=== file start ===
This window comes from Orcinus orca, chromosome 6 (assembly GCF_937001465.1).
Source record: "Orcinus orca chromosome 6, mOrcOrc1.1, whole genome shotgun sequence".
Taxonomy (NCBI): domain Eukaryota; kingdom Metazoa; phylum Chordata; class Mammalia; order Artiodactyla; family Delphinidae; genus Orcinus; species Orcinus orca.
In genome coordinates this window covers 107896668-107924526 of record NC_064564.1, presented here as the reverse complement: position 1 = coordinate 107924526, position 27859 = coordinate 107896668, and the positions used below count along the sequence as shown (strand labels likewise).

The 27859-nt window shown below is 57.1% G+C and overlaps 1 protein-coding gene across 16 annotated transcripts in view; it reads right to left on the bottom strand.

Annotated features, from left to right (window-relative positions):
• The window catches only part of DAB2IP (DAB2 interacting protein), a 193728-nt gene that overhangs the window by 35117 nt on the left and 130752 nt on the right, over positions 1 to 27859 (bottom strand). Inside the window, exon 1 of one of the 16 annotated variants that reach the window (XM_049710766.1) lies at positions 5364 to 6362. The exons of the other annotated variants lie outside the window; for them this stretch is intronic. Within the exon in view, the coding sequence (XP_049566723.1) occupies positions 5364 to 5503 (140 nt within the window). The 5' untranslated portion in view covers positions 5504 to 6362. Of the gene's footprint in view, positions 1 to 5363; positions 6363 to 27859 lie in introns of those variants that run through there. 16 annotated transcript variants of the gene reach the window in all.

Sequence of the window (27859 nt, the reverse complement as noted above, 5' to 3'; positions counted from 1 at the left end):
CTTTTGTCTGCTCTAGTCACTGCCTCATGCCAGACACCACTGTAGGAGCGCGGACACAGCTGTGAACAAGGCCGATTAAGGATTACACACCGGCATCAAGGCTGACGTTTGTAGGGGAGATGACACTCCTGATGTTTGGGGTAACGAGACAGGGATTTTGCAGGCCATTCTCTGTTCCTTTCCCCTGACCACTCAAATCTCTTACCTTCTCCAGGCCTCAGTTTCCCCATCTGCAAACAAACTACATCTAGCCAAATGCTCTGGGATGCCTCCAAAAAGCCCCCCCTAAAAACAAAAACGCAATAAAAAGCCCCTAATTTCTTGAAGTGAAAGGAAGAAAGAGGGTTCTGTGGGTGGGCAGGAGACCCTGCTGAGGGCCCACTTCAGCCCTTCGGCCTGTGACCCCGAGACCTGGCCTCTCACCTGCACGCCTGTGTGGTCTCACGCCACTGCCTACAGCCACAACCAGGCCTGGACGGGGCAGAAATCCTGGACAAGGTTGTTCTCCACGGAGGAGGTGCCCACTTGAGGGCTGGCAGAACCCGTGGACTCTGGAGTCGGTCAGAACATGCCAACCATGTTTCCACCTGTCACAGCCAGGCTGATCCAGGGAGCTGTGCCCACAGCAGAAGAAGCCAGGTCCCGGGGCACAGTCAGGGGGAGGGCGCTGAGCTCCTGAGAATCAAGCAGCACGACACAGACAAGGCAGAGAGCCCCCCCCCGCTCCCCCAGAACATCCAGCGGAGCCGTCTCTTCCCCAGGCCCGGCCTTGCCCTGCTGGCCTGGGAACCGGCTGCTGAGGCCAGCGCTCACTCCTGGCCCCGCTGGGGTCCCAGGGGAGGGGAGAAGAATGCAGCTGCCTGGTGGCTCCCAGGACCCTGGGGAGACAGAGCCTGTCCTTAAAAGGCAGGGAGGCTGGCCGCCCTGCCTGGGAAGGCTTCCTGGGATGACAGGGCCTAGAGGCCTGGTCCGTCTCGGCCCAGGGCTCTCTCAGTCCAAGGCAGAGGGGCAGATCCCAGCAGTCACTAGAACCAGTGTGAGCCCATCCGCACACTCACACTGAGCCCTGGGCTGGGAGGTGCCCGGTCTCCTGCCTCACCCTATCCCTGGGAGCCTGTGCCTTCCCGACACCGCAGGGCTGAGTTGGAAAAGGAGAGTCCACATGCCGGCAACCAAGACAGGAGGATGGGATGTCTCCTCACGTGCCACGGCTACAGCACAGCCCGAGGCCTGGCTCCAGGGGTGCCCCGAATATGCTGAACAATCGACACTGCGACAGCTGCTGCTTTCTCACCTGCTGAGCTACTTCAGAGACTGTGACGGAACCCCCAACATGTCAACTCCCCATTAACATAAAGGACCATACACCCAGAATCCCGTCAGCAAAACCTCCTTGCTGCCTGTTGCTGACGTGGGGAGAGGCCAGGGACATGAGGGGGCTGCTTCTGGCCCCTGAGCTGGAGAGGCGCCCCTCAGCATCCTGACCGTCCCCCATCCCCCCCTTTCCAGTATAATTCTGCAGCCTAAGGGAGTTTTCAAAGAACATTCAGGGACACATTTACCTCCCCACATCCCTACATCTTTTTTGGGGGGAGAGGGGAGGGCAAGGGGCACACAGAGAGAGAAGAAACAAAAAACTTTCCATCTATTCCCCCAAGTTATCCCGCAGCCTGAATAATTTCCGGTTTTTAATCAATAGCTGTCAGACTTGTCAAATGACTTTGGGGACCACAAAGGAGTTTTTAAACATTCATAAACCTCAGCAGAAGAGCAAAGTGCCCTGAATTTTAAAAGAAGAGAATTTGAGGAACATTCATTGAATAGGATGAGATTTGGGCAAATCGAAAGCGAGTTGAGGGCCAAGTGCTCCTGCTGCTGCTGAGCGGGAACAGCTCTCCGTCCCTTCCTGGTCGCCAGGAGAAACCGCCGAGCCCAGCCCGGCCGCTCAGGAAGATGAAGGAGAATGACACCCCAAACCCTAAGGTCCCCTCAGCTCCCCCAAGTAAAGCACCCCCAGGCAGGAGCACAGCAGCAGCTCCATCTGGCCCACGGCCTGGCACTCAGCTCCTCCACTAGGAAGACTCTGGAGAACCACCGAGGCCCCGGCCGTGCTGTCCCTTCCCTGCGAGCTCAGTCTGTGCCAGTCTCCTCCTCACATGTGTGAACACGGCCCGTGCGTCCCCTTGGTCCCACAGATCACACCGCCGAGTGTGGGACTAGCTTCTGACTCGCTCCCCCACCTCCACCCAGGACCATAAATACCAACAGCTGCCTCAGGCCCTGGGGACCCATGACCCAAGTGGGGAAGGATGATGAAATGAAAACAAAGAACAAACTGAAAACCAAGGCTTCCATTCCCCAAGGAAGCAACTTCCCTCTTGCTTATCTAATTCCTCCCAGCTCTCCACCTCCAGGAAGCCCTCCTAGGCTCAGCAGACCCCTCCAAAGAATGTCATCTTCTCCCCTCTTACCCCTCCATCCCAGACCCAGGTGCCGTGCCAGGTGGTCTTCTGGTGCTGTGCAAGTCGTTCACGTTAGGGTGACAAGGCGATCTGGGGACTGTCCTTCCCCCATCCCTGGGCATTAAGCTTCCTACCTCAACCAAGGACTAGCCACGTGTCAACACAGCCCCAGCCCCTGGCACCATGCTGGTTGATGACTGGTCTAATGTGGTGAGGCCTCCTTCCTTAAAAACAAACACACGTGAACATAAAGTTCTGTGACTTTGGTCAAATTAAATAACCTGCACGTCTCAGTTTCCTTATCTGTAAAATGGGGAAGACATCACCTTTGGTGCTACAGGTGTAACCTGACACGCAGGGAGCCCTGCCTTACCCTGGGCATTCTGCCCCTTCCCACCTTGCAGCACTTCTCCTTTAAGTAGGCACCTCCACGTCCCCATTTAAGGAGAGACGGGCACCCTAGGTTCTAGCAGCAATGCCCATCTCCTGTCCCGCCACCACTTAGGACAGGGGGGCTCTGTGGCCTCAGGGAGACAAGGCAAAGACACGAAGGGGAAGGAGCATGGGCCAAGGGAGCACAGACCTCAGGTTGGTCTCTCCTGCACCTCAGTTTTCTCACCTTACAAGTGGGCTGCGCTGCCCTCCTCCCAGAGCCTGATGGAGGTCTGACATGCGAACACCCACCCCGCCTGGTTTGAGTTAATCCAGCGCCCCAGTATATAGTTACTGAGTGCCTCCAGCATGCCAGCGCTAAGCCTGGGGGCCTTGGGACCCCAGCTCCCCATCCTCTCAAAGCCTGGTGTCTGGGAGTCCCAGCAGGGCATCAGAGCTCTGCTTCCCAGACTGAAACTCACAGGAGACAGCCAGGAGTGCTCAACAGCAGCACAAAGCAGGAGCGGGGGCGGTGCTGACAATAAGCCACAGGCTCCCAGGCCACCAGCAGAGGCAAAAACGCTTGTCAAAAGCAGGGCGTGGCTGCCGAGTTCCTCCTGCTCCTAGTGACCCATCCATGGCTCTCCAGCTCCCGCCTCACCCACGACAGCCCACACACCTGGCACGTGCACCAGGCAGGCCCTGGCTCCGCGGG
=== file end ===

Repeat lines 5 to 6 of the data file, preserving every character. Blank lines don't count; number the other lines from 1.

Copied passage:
The 27859-nt window shown below is 57.1% G+C and overlaps 1 protein-coding gene across 16 annotated transcripts in view; it reads right to left on the bottom strand.

Annotated features, from left to right (window-relative positions):